Hallsville, North Carolina

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Hallsville, North Carolina
The Northeast Cape Fear River at Hallsville
The Northeast Cape Fear River at Hallsville
Hallsville is located in North Carolina
Hallsville
Hallsville
Location within the state of North Carolina
Coordinates: 34°54′26″N 77°50′21″W / 34.90722°N 77.83917°W / 34.90722; -77.83917Coordinates: 34°54′26″N 77°50′21″W / 34.90722°N 77.83917°W / 34.90722; -77.83917
CountryUnited States
StateNorth Carolina
CountyDuplin
Elevation
30 ft (9 m)
Time zoneUTC-5 (Eastern (EST))
 • Summer (DST)UTC-4 (EDT)
ZIP code
28518
Area code(s)910
FIPS code37-29080[1]
GNIS feature ID1020595[2]

Hallsville is an unincorporated community located adjacent to the Northeast Cape Fear River in Duplin County, North Carolina.

History[edit]

Hallsville was served by a post office from 1828 until March 1930; its first postmaster was Zebulon Simpson. In 1736, Duplin County (then upper New Hanover County) was the destination of several hundred Ulster Scots (Scotch-Irish) and a handful of Swiss Protestants. They settled on a plot of land, 71,160 acres between the N. E. Cape Fear River and Black River, obtained from the Crown by Henry McCulloh Esq. of London - this tract included what would become Hallsville.

The namesake of the Hall family, which had been living in the area since the mid-1700s, Hallsville was once the site of a plantation owned by Thomas Hall. Hall, who was also a prominent dealer of turpentine, owned 51 slaves, making him one of the largest slaveholders in the county at that time.[3]

Hallsville was the scene of a brief commotion when, on July 6, 1863, a retreating Federal cavalry detachment being pursued by Colonel Thorburn, the Confederate Commandant for the City of Wilmington, passed through. The Confederates had hoped that they could trap the Federals at the river, but they had already crossed before any plan could materialize.[4] The 1890 Census puts the population of Hallsville at a mere 24 persons. In 1899, however, Hallsville became the upper-most loading point for the steamship Saint Peter, which made runs to the port of Wilmington.[5] The primary export of Hallsville during this period was lumber and naval stores. The community, now being serviced by a steamship, saw a sudden, although marginal, population increase. The upper stretch of the "Northeast River", however, could be quite treacherous and was not conducive to frequent travel by steamship. When the Kinston Carolina Railroad Company laid track through the eastern portion of Duplin County in 1916, Hallsville was bypassed. With the incorporation of nearby Beulaville at the advantageous intersection of several major thoroughfares the following year, the importance of Hallsville was negated and the remainder of the community's population began dispersing, save but a few families.

Notable residents[edit]

Hallsville Baptist Church
  • William Hall (1741-1825) was a merchant and prominent citizen of Hallsville, North Carolina. Hall served as a Justice of the Peace in Duplin County, North Carolina in 1776.[6]
  • Parker (P.D.) Robbins (1834-1917) Robbins, a black descendant of a Chowan Indian chief, fought for the North during the Civil War; he was a sergeant in a colored cavalry unit. After the war, he returned to Bertie County and was chosen to represent it at the State Constitutional Convention. Afterwards, he served in the State Legislature (1869-1870) and became a postmaster at Harrellsville. An industrious man, Robbins was also a keen farmer and inventor, obtaining patents for two pieces of farm machinery. Robbins moved to Hallsville around 1879. There, he established a saw mill and constructed the steamboat Saint Peter, which he operated the remainder of his life. Robbins is buried in Duplin County.[7]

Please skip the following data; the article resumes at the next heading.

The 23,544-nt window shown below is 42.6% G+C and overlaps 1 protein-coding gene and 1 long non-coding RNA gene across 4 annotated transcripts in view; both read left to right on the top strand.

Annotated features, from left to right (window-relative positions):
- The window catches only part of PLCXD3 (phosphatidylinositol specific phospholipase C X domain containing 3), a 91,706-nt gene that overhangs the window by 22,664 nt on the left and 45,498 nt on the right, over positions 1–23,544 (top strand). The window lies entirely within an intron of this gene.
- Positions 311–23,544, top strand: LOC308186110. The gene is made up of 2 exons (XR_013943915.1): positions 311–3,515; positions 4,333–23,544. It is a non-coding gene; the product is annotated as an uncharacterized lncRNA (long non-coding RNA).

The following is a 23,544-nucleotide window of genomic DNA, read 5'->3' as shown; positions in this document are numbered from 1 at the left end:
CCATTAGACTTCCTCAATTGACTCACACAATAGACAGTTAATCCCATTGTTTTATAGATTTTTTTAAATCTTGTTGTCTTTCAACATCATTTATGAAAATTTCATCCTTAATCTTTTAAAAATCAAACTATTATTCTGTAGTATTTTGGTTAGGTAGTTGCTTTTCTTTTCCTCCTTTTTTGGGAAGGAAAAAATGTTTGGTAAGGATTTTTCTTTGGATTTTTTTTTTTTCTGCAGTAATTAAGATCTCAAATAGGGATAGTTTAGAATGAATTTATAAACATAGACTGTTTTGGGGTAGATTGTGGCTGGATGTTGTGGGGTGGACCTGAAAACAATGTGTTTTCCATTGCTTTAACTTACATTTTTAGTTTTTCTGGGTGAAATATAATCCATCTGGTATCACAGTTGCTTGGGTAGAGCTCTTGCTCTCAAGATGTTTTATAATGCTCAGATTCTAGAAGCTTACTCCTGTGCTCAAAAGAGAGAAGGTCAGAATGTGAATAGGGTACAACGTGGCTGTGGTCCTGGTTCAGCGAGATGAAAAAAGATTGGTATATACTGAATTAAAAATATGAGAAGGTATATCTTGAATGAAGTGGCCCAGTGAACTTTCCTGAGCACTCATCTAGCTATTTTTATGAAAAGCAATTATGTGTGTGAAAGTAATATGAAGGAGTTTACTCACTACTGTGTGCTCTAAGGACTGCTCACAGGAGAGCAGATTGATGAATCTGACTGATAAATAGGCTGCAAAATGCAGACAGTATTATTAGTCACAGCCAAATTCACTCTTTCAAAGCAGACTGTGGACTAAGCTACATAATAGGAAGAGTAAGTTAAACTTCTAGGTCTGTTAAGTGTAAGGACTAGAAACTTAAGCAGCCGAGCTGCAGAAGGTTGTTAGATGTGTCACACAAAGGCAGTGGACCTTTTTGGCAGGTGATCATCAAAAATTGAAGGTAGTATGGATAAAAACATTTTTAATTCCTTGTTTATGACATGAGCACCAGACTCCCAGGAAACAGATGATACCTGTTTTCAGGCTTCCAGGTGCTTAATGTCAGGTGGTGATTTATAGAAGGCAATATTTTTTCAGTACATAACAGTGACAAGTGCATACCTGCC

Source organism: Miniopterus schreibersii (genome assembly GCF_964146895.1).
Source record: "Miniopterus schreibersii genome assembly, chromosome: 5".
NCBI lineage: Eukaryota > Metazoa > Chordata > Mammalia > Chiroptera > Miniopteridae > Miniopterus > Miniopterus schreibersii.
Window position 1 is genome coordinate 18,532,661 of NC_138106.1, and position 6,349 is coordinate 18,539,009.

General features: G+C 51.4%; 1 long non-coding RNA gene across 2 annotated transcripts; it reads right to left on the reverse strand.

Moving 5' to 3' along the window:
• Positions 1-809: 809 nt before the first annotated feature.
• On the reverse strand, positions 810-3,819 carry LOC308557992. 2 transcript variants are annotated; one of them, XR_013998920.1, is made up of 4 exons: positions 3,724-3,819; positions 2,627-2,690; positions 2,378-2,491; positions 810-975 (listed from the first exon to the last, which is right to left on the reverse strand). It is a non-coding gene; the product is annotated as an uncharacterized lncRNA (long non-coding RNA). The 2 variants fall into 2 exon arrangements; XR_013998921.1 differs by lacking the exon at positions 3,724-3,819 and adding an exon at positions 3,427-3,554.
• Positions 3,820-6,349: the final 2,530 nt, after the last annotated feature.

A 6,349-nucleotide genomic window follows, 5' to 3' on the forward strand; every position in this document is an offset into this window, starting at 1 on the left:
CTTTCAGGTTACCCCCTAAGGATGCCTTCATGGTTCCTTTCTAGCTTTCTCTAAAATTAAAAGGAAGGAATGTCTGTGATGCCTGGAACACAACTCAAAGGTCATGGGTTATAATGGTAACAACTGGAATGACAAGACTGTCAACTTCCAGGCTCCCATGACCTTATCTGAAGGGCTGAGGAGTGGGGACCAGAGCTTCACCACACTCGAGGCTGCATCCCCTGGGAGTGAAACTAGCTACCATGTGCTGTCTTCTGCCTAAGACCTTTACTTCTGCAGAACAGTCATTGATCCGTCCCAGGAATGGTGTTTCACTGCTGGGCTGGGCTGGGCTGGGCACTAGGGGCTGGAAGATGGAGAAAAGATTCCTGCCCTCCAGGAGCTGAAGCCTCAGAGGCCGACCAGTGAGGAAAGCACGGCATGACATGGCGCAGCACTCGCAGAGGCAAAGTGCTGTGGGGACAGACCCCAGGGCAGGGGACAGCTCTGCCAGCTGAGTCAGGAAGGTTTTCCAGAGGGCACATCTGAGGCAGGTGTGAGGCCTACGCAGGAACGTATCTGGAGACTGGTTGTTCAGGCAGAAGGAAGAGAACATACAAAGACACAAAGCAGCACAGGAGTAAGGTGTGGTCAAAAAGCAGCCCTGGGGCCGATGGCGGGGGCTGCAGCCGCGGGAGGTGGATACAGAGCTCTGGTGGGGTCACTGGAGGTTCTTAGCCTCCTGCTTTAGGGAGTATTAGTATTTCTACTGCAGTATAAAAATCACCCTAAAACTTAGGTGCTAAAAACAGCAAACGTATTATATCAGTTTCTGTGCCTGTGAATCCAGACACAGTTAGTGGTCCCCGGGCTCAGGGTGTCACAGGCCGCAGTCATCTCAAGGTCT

• James Sprunt (1818-1884) Born in Perth, Scotland, Sprunt had ambitions to emigrate to New York to teach. En route, however, his ship was damaged in a storm and forced to make an unscheduled stop in Wilmington, NC for repairs. While in Wilmington, Sprunt learned that the community of Hallsville was seeking a teacher. Sprunt accepted the position, teaching in Hallsville for five years before transferring to Grove Academy in nearby Kenansville. Sprunt served as the pastor for the 20th North Carolina Infantry during the Civil War, resigning in July 1863 due to dysentery. His post-war positions included both Duplin County Register of Deeds and County Clerk. Sprunt was also a successful botanist, selling many plants to the National Botanical Gardens in Washington, D.C. Sprunt is buried on a small bluff overlooking the Northeast Cape Fear River in Hallsville.[8]

References[edit]

  1. ^ "American FactFinder". United States Census Bureau. Retrieved 2008-01-31.
  2. ^ "US Board on Geographic Names". United States Geological Survey. 2007-10-25. Retrieved 2008-01-31.
  3. ^ "J.N. Hall Family" (PDF). Lost Souls Genealogy. Retrieved 2 September 2014.
  4. ^ "Telegram: William Henry Chase Whiting to Governor Zebulon Baird Vance, July 6, 1863". North Carolina Digital Collections. Retrieved 2 September 2014.
  5. ^ Justesen,, Benjamin. "Parker David Robbins (1834-1917)". North Carolina History Collection. Archived from the original on 18 August 2014. Retrieved 2 September 2014.
  6. ^ "Brøderbund WFT Vol. 5, Ed. 1, Tree #1504, Date of Import: Jan 27, 2002". rootsweb.com. Retrieved 2 September 2014.
  7. ^ Sadler, Emory; Salder, Lynn. "Steamboating in Eastern North Carolina". NCPedia. Retrieved 2 September 2014.
  8. ^ "JAMES MENZIES SPRUNT". Duplin County, Office of the Register of Deeds. Retrieved 3 September 2014.

External links[edit]